The small-scale farmers have been advised not to give in to politicians’ empty promises, but to cast their votes based on issues in the forthcoming elections.
Teaching some members of farmers’ cooperatives at the weekend in Owerri and Asaba, the Executive Director of CARA Development Foundation, Mrs Nnennaya Emeremadu, admonished the farmers to “do issue-based voting.”
She advised, “Identify your needs and present your expectations to politicians. If possible, make them sign. You can use your voice to change things. You can come as communities or as cooperatives.”
The event, organised by the Nigerian Economic Summit Group (NESG), the Alliance for a Green Revolution in Africa (AGRA) and the United States Agency for International Development (USAID) in Asaba, Delta State and Owerri, Imo State, Emeremadu advised the farmers to get interested in three bills on seeds, fertiliser and warehouse receipt systems and ensure they participate in the process of their passage by tasking their lawmakers.
Chief Executive Officer of Contact Consulting, Mrs Folusho Olaniyan, told the farmers that AGRA and NESG were working together to see how laws could be enacted to regulate quality of the inputs (seeds and fertiliser) and to avoid duplication of oversight functions in the warehouse receipt system.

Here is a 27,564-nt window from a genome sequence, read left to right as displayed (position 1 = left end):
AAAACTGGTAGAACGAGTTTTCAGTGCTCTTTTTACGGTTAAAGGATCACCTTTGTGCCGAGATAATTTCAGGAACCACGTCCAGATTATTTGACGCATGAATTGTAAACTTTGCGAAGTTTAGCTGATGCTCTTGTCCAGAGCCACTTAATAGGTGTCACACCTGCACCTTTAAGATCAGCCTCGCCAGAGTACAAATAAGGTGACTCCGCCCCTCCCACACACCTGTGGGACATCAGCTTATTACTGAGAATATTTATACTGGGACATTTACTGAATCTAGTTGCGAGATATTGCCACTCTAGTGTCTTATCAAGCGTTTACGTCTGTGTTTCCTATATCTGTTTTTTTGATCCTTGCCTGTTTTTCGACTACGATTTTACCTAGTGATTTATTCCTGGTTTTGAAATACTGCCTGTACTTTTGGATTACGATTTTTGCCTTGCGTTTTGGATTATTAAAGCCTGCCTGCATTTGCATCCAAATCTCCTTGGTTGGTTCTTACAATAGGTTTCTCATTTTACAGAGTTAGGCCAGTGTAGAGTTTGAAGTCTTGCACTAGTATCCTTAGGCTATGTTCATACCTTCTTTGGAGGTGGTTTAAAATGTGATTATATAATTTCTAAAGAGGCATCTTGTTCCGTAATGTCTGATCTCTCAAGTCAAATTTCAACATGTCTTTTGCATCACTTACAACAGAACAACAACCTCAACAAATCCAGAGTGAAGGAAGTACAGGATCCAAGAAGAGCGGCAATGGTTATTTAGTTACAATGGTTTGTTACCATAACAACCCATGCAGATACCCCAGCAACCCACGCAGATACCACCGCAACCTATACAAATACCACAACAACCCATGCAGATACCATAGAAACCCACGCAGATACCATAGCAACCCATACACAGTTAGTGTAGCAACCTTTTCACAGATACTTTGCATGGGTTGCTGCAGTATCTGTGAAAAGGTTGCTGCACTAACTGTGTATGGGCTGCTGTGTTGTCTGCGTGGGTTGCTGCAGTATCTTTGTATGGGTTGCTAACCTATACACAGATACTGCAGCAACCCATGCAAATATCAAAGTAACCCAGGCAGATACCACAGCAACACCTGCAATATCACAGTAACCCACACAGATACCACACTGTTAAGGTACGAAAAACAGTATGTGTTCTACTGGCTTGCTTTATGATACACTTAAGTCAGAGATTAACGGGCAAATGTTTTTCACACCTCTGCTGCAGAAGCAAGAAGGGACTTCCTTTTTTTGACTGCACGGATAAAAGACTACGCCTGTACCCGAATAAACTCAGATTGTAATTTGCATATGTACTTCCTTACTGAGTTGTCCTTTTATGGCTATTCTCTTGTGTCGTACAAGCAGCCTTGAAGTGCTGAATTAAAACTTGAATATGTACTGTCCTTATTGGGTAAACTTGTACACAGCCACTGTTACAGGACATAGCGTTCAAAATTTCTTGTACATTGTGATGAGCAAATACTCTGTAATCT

“These bills,” she said, “are the vehicles that will take you from pain to gain. This is election time, when state and federal lawmakers come asking for your votes. Ask what have they done on the bills?
Olaniyan explained that low yields, poor harvest, diseases, pest infestation, adulterated fertiliser, reduced soil fertility, poor soil health, post-harvest losses, low profit due to losses, poor storage facilities are causes of pain to the smallholder farmers.
The Seed Bill being currently promoted by the National Agricultural Seeds Council (NASC), Emeremadu added, “will provide an opportunity to align Nigerian seeds system with ECOWAS seed regulatory framework and will also ensure regulation of foreign-bred varieties for release on domestic markets.”
In addition, the Fertiliser Bill will “safeguard the interest of farmers against nutrient deficiencies, adulteration, misleading claims, short weight, etc.”
Emeremadu lamented the predicament of smallholder farmers in post-harvest storage and pricing of their harvests. She observed that farmers lack access to credit to meet the needs of increased adoption of improved seed and use of fertiliser, and farmers are often forced to sell at lower prices immediately after harvest.
Olaniyan reinforced Emeremadu’s view, stressing the benefits of warehouse receipt system, such as quality control, clearing house, source of supplies to processors and access to international commodity prices.
Mr. Apapa D. Apapa, Programme Manager, Rivers State Agricultural Development Programme (ADP), who taught the farmers on appropriate farm practices, laid emphasis on weed management and application of farm inputs, particularly on appropriate use of fertiliser. He urged farmers to weed their farms and apply fertilisers properly.